For years now, I’ve associated the word “interface” with wrong-headed bros who abuse the English language in the name of fiber-optic-fast progress. It was a term that denoted a meeting of some kind, but one drained of the intimacy “chats,” “huddles” and even “power breakfasts” once provided.

Then I met world champion boxer Carl Frampton last week.

A 122-pound technician from Belfast, Northern Ireland, he had taken the time to chew the fat with me on an incongruously-placed couch in the Westchester gym he had made his base for three weeks, in advance of Saturday night’s title fight in Brooklyn’s Barclays Center.

I wanted to get down Carl’s biographical details as a matter of procedure–so I could go on and ask what I considered more interesting questions (for instance, he’s 29 years old and plans to fight at latest till he’s 33–what’s he going to do with the rest of his life?). But nearly the first fact I gathered about his upbringing called that strategy into question.


“I’m from a working class, Protestant, loyalist community called Tiger’s Bay,” he said, “which was on an interface with the Catholic community.”

I had no idea what “interface” meant in this context, but I would soon find out: It was a fraught borderline between Protestant and Catholic areas during the long period of instability and terrorism known as the Troubles.

“Interface” here denoted 30-foot-high fences installed to protect kids from gasoline-fueled pipe bombs, one of which actually killed Carl’s friend Glen Branagh when Carl was just 14. “I’ve seen ratting, I’ve seen fighting, I’ve seen people shooting each other, I’ve seen people blew up,” Carl said in his quiet, rhythmic, unassuming voice. Another friend was shot in the stomach when a mad terrorist fired into a crowd during a local holiday.

Frampton soon left the subject, as did I–these are better times, thankfully, in his homeland, and I was focused on his in-ring work. Though undefeated and very solid defensively, Frampton faces a more-highly rated and also-undefeated steamroller Saturday–Leo Santa Cruz of Los Angeles by way of Michoacán de Ocampo, Mexico.

Moreover, Frampton is trained by a lad younger than he by two years–the 27-year-old heartthrob Shane McGuigan, whom a rival coach has dubbed “the One Direction of trainers.” And he is managed by Shane’s father, Barry McGuigan, a Hall of Fame featherweight in his own right, whose title win pulled in 20 million viewers in 1985 on the BBC (even now, the population of Ireland plus the UK is only 70 million).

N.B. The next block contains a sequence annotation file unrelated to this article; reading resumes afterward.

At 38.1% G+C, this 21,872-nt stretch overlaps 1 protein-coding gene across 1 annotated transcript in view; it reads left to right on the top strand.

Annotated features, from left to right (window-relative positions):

Frampton is married with two lovely kids–a five-year-old girl named Carla and a 1.5-year-old boy named Rossa, the latter of whom Frampton fears may have forgotten his daddy after three weeks of absence. If Frampton’s social media accounts, which show him helping out with Carla’s homework, are any indication, he’s a hell of a dad. His wife, Christine, will fly into New York with the little ones for the match itself, after which they will holiday here for a week. Carl, a self-proclaimed foodie, most looks forward to trying the city’s restaurants.

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Also, to drum up publicity (among whom I don’t know), the day on which I interviewed Carl, he was handed an official proclamation from Westchester County legislators (and a golden apple pin from one in particular). This document named Saturday, officially, as “Carl ‘The Jackal’ Frampton Day” throughout the county. So from the Clintonian basement servers of Chappaqua to the blacktop of Yonkers basketball courts, just know, all ye’ suburbanites: Saturday is Frampton Day, no “Come Alive” jokes required.

There have been many more small moments of humor and humanity preceding this clash. Boxing has a way of unfurling them on its never-ending-circus tour: Boxing PR doyenne Kelly Swanson sneaking a peak at Page Six before a press conference, Leo’s father’s wearing a sponsored cowboy hat–the whole family having been paid to advertise “Los Altos Hats,” Leo’s brother trying to reach my outstretched hand with an uppercut to no avail (I really never gave him a chance–they could kick my ass, but at least I’m tall).

And yet, I want to return to “interface” all the same–because unlike the rest of this preview, it presents instead a glimpse of the worst of times–the uglier, darker side of human nature (those who’d argue blood-sport belongs in the same category–I got nothin’ for ya now, that’s a discussion for another hour).

When Leo Santa Cruz and his family flew into New York earlier this week, they were presented to the public at the Mexican consulate in New York—specifically to assert the plain fact that Mexican-Americans contribute to our society.

Not insignificantly, Leo and Carl were both subsequently whisked to the outdoor observation deck of the Empire State Building for striking staredown photos, the majority of which seem to show a mutual congeniality.

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One of my favorite Golden Age-of-film Stars, Glenn Ford, had his first scene on the Empire State Building deck (or a set made to resemble it)—and it’s no coincidence that so many flicks have set major moments there since. For a long time, it was as symbolically high as we could get as people—a steel structure built by brave and broke guys who swung carelessly above the city, eating lunch-pail grub, together.

I would argue “interface”—Carl Frampton’s beginning in Tiger’s Bay—represents us at our lowest. This boxer comes from a place where they actually did build a fence—which seemed to stoke further animosity. Where a kid could be shot in the stomach and another taken out by a pipe bomb for no reason other than differing self-identifications. (For fuck’s sake, they looked the same, sounded the same, and, oh yeah, shared all the same DNA).

I’m not saying we’re anywhere near there as a country, and yet, in this summer of walls and rampant, inhumane shootings, it feels too often as if we’re close. Which doesn’t mean it’s time to wail or rant—doesn’t call for demagoguery of any kind, which we’ve received painfully too much of already (thank heavens for John Oliver and Samantha Bee).

Instead, we might do ourselves the favor of looking at these fighters’ histories and, as the adage has it, learning from them. Let’s interface.



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What happens once they enter the ring? Santa Cruz is gonna damage the Northern Irish boy, methinks.

I had a chance to powwow with interviewers from Televisa, the network that will be broadcasting the match in Mexico, and they said that after Canelo, Santa Cruz is the most popular pug in a land that evaluates them well. He’s 32-0-1 (the draw came ages ago), and he has won belts at 118, 122 and now 126 pounds (one of his brothers actually carried a chrome suitcase containing his latest title strap into the Mexican consulate; the package might’ve been glitzier and more striking than its contents).